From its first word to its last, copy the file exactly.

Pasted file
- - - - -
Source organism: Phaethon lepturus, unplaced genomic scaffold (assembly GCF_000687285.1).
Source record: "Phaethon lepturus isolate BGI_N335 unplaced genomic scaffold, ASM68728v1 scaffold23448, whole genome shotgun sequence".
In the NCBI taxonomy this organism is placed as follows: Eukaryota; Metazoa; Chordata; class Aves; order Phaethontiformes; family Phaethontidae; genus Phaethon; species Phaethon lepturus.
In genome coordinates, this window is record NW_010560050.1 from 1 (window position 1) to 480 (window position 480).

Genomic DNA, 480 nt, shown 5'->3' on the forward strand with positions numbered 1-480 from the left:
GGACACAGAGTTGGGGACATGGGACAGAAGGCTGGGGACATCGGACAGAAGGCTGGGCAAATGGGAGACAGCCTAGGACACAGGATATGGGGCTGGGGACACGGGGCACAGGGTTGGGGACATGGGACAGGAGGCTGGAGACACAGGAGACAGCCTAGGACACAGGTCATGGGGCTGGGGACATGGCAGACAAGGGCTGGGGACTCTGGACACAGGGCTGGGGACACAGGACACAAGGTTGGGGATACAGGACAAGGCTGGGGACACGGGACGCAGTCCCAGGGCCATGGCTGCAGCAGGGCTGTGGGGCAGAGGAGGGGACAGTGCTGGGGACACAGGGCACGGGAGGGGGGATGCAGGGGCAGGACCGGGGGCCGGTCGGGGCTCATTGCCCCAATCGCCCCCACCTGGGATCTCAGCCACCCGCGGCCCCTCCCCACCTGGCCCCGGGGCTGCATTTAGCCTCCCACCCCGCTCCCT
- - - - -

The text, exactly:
Source organism: Phaethon lepturus, unplaced genomic scaffold (assembly GCF_000687285.1).
Source record: "Phaethon lepturus isolate BGI_N335 unplaced genomic scaffold, ASM68728v1 scaffold23448, whole genome shotgun sequence".
In the NCBI taxonomy this organism is placed as follows: Eukaryota; Metazoa; Chordata; class Aves; order Phaethontiformes; family Phaethontidae; genus Phaethon; species Phaethon lepturus.
In genome coordinates, this window is record NW_010560050.1 from 1 (window position 1) to 480 (window position 480).

Genomic DNA, 480 nt, shown 5'->3' on the forward strand with positions numbered 1-480 from the left:
GGACACAGAGTTGGGGACATGGGACAGAAGGCTGGGGACATCGGACAGAAGGCTGGGCAAATGGGAGACAGCCTAGGACACAGGATATGGGGCTGGGGACACGGGGCACAGGGTTGGGGACATGGGACAGGAGGCTGGAGACACAGGAGACAGCCTAGGACACAGGTCATGGGGCTGGGGACATGGCAGACAAGGGCTGGGGACTCTGGACACAGGGCTGGGGACACAGGACACAAGGTTGGGGATACAGGACAAGGCTGGGGACACGGGACGCAGTCCCAGGGCCATGGCTGCAGCAGGGCTGTGGGGCAGAGGAGGGGACAGTGCTGGGGACACAGGGCACGGGAGGGGGGATGCAGGGGCAGGACCGGGGGCCGGTCGGGGCTCATTGCCCCAATCGCCCCCACCTGGGATCTCAGCCACCCGCGGCCCCTCCCCACCTGGCCCCGGGGCTGCATTTAGCCTCCCACCCCGCTCCCT